Regents Canal

Running the length of Regents Canal, you would very quickly complete 16km plus.  But today is not that day, and tomorrow does not look good either.  Starting at Little Venice and leading to the Docklands, the canal offers a snapshot of London’s backyards – immaculate, soaring town houses and their riverside gardens, high rise flats, Camden Lock Market, down trodden estates, bickering family outings, angry cyclists, rough sleepers and freshly awoken revellers.

For now, a piece by piece approach is definitely in order.  Today’s section? Camden Town to the Islington Tunnel.

By tube: Camden Road - there's also the 46, 247, 214 and 253 which stop a minute from the canal.
Start / finish: Camden Lock / Royal College Street
Length: 2.5km
Yes: flat - barely brushing the heady heights of 33m above sea level, limited pedestrians, no traffic, no crossing roads, no navigating*
No: cyclists, deserted (and slightly risky) at night*when you reach Islington Tunnel - one of the longest covered Canal tunnels in Europe - you need to leave the Canal and make you way through Islington to rejoin it on the other side.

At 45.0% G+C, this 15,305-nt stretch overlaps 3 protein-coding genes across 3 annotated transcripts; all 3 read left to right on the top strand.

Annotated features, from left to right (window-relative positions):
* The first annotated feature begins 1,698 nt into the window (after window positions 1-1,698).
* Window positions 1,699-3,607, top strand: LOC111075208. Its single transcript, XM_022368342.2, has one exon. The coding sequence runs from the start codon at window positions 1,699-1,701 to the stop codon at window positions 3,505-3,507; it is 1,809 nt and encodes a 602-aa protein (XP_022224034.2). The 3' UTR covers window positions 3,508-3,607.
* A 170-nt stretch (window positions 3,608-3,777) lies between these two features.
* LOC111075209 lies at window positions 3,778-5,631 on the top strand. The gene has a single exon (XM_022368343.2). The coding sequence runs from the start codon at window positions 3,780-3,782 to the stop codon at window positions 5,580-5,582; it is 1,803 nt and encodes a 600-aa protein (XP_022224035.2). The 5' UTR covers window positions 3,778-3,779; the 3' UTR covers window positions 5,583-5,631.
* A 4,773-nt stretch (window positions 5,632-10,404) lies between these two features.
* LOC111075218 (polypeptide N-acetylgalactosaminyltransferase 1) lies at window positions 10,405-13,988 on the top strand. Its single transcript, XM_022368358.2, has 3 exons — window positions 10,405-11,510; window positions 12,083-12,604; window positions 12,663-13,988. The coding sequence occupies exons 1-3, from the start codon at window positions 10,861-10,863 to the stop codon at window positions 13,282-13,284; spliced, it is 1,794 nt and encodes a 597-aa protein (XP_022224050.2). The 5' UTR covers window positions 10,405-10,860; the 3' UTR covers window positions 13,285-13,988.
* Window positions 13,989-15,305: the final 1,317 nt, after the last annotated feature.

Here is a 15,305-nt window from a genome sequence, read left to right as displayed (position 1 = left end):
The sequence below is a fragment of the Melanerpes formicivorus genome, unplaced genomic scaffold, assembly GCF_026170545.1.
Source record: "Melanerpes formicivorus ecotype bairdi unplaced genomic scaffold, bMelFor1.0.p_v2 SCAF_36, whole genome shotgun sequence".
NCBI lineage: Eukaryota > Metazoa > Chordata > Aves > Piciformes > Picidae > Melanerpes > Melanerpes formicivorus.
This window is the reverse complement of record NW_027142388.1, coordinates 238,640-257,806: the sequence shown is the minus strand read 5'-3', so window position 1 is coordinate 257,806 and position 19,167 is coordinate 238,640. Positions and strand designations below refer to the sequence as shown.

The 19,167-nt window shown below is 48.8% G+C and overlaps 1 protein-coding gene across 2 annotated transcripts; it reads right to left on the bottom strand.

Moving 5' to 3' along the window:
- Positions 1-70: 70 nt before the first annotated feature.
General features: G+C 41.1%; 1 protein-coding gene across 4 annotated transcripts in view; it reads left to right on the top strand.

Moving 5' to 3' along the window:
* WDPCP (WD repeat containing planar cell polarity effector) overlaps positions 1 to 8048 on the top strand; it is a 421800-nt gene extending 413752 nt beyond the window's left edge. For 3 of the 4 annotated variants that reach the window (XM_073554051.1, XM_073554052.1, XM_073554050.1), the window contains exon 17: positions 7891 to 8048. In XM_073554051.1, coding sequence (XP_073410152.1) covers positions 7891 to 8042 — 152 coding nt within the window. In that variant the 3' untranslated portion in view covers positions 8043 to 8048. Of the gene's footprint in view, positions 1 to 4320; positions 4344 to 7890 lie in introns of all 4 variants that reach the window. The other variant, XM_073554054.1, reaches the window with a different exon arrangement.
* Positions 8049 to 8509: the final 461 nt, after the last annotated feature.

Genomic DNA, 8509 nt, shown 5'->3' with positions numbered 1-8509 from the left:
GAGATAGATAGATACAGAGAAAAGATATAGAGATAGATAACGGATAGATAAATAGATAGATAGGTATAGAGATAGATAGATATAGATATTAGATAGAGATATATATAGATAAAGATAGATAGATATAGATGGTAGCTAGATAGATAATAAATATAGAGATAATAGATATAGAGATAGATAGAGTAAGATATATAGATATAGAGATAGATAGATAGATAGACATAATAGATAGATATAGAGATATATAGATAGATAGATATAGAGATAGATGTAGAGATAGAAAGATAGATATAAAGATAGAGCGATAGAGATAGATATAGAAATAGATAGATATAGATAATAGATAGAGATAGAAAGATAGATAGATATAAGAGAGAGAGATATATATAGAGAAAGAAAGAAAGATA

The slightly swaying canal surface does nothing for my Soho-induced hangover.  The best way to approach this stretch of river is to avoid the bustle of Camden Lock and opt for the Royal College Street entrance (conveniently next to a bus stop and the overground station). The ramp down gently eases you in.

From then on it’s simply a case of dodging cyclists and dog walkers. Weekends are busiest, whereas during the week the canal side empties out. The greenery is impressive.  Overhanging willows breakup the industrial developments.  Despite being less photogenic than other stretches of the canal, it has a lot to offer.  There are no gleaming spires and limited town houses, but there are community gardens and the rejuvenated King’s Cross breathes fresh air and space into what could be a claustrophobic jog.

The canal reaches its limits at the Islington Tunnel, marking a neat half way point for those who started in Little Venice.  More on navigating Islington’s streets next time.

Safe, well travelled yet not too busy – this is a great balance between underpopulated and rape-alley scenarios and over used tracts.  For commuting home from the City it’s also a brilliant option.  It bypasses the traffic and illogical streets, streamlining your run home.


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